by Ricardo Calvo

"Si nos queda inteligencia, aprenderemos con esta experiencia" Autor

This wire from Romania illustrates the need to address NOW and not later the future needs of Cuba during the post marxist period. One can see one more time that the communists are still around and I do not mean physically but in power.

The old nomeklature almost never dies. The other extremely important point is that the governments of Romania, as most of the other governments of the former marxists countries of Easter Europe, did not make a decise move to institute FULL private property.

They have kept old "state owned enterprises (SOE)" and have subsidized then through "state banks". This is nothing more than a very elegant way of keeping the old socialism working. Natrurally all the "state banks" are supported by the CENTRAL BANK which as in most of all coubtries of the world is nothing more than the "bank of last resort" to lend to the politicians all the money ( ie to print "false money") that is required for them to stay in power and carry out all their political agendas.

Naturally the results are here in this wire and then the "saviors" of the moment fill the gap : ie the social dewmocrats, nothing more than socialists who loudly will invoke the need to get rid of the " brutal capitalism" attempted by the previous government.

The question is : where is the institution of private property? How come not all property is in the hands of private enterprises after 11 years post communism?.

Without the existence and respect for private ownership of ALL property there will never be freedom, human rights and the rule of law. For us to move to democracy and pluralism in Cuba we must first have established and without hesitation the unique and indispensable cornerstone for the very existence of freedom :


Democracy, elections and new set of poltitician WILL NOT necessarily make us free.Without the full establishment and support for the existence of private ownership we run the risk that the former it will make us one more time slave of socialism and of the economic interes which will "dance" with them.

No more CENTRAL BANKS. NO more counterfiting money by the printing presses of the State. No more "state banks" . Only private national and international banks. Cuba will have two paths to follow with respect to its currency: either we totally dollarize o we institute a Currency Board as in H. Kong, Estonia o Argentina ( although this last one is not a full one). No more politicians printing money and debasing the hard earned currency.

If we do not have the bases that will guarantee freedom both politically and eonomically then to expect the emergence and endurance of democracy and pluralism in Cuba is just nothing more than a utopic illusion to satisfy and dope the minds of the cubans in exile and in Cuba as well as to sugar coat the high govt officials of foreign nations.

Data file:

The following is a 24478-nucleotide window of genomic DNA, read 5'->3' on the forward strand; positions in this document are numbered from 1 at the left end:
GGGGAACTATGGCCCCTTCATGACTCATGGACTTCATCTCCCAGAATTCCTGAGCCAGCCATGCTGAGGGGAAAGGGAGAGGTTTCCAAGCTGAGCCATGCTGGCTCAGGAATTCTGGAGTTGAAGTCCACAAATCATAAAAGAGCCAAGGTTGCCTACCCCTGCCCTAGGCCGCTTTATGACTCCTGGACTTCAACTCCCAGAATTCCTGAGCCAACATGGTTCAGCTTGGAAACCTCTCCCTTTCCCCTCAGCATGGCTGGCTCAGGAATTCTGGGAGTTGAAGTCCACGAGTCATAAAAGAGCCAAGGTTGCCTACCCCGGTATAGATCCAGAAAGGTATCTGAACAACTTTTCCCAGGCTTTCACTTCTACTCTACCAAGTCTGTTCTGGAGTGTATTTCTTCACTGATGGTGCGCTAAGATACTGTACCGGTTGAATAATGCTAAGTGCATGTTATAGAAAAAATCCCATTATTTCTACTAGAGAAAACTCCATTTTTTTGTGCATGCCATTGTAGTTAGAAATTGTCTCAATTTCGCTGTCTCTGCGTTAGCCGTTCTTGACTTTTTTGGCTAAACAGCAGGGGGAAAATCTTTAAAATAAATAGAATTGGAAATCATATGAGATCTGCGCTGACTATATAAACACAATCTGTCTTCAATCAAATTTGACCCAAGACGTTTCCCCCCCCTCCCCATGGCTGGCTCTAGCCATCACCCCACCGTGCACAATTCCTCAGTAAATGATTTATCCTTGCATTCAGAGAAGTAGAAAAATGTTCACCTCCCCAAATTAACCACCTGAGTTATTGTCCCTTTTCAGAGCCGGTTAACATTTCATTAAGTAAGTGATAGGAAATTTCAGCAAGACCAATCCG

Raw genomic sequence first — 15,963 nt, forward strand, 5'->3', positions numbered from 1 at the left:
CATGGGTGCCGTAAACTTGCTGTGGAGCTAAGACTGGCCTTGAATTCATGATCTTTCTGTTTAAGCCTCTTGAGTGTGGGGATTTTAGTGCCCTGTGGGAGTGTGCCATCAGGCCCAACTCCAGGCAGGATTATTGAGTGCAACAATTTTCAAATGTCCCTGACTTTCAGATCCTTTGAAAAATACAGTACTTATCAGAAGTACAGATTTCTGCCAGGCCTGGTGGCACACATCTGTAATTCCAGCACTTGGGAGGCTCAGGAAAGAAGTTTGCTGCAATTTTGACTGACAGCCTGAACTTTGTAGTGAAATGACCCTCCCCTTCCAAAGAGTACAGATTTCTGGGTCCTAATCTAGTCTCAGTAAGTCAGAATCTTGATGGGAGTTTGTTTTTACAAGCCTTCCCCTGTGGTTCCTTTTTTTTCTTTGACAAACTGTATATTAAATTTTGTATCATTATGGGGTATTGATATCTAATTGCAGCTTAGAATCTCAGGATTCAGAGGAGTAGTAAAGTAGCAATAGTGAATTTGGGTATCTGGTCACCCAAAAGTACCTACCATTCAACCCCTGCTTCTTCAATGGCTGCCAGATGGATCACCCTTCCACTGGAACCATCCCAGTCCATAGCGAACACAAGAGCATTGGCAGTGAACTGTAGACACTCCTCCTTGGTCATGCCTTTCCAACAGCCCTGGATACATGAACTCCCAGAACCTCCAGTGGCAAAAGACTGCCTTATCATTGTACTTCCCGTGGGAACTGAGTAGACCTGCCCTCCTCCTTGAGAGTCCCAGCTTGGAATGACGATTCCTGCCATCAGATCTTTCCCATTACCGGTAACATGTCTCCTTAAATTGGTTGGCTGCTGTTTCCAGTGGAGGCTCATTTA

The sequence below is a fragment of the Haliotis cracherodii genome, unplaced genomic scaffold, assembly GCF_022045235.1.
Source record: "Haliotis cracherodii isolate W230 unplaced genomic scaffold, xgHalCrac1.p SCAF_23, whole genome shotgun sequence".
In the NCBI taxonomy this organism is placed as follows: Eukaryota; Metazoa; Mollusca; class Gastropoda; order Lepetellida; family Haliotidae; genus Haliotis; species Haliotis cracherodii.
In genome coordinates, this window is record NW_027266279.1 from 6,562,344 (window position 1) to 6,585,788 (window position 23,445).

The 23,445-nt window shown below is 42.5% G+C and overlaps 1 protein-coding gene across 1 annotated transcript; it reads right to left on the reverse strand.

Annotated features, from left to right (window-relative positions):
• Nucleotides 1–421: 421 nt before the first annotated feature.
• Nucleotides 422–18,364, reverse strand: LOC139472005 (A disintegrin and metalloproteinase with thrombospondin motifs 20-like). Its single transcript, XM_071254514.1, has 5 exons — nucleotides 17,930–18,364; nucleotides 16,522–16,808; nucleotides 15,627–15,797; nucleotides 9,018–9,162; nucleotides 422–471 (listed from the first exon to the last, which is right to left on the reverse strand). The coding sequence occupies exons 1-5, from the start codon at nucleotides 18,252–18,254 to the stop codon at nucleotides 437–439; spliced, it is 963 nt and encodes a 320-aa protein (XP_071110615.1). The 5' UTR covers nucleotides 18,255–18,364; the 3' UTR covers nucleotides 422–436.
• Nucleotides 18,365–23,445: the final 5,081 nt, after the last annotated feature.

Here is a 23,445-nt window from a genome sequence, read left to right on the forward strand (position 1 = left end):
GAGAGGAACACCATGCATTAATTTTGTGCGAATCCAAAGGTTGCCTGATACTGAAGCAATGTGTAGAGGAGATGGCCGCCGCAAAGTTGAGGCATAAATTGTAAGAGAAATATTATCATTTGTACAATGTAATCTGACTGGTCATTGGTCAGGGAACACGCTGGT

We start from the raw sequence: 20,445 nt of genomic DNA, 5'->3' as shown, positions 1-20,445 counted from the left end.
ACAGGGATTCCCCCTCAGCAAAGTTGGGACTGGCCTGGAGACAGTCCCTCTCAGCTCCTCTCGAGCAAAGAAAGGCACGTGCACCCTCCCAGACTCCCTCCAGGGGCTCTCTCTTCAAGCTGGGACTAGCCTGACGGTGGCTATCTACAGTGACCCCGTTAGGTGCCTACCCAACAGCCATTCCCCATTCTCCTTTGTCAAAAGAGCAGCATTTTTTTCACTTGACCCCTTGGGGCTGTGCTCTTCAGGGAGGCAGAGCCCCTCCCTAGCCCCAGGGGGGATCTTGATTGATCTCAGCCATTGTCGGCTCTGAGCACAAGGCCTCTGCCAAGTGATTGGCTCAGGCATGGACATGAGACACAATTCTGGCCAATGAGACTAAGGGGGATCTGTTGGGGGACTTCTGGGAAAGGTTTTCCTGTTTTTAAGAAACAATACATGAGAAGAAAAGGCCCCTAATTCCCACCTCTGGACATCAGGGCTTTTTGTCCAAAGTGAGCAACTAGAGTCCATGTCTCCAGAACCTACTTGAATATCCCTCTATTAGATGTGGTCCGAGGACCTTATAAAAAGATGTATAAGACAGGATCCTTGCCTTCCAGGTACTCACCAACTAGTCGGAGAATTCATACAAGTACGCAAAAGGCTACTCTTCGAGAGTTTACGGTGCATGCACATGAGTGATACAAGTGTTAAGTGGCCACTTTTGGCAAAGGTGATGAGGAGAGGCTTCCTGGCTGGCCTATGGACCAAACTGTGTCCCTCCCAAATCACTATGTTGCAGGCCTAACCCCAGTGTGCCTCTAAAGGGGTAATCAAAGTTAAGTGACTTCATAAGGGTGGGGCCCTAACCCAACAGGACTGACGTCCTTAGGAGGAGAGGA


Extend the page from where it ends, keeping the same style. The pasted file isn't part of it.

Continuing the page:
Ricardo Calvo

Romania's Communists Poised for a Comeback


Propelled by a banking scandal, the Romanian government may be on its way out of power. The current administration, which has led the country in its bid for membership in both NATO and the European Union, suffered unprecedented losses at municipal elections May 4 - partly as a result of the scandal. After four years of pro-Western rule in Romania, the country seems prepared to consider a return to leaders who are leftovers of the communist era.


A banking scandal threw Romanian investors into panic last week, resulting in the collapse of a national investment fund. An anonymous source leaked information to the public that led to a run on the bank. The information leak - apparently politically motivated - was the first in what will likely be a string of events aimed at weakening the current government.

The banking scandal - combined with success at the polls in recent elections - will strengthen the hand of the Social Democrats, composed of former communist-era officials, led by former president Ion Iliescu. Supporters of the ruling Christian Democratic Party largely boycotted local elections on May 4 and, along with low voter turnout, helped throw the elections to the Social Democrats. In November, the country will hold parliamentary and presidential elections.

By themselves the local elections cannot indicate who will win in the fall. But the public's awareness of the corruption surrounding the banking sector, however, does suggest an imminent collapse of the Romanian administration. If the Social Democrats can continue to expose government corruption, while influencing voters at the municipal level, they may be able to manipulate mass sentiment enough to position themselves for a win in November.

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In mid-May several anonymous phone calls to investors in the Romanian Commercial Bank (BCR) began a run on the bank that led to the collapse of its partner, the state-run National Investment Fund (FNI), according to Bucharest press reports. A total of 10,000 small investors - out of 300,000 with investments with the fund - reportedly attempted to withdraw their cash from the BCR. With only 4 percent of its $164 million worth of assets liquid, the fund collapsed.

Romania's ruling Christian Democrats say the crisis was an attempt by the political opposition to sway the elections. They are probably right, in that the crisis would not have happened without the anonymous phone calls.

A problem had already been brewing; but it was sparked into a crisis by a timely leak of information to the public. Initially Stefan Boboc, president of the National Securities Commission (CNVM) denied any knowledge of FNI's precarious and illegal financial position. Two days later he was charged with directly managing the fund's questionable operations, reported the Romanian daily Economy T

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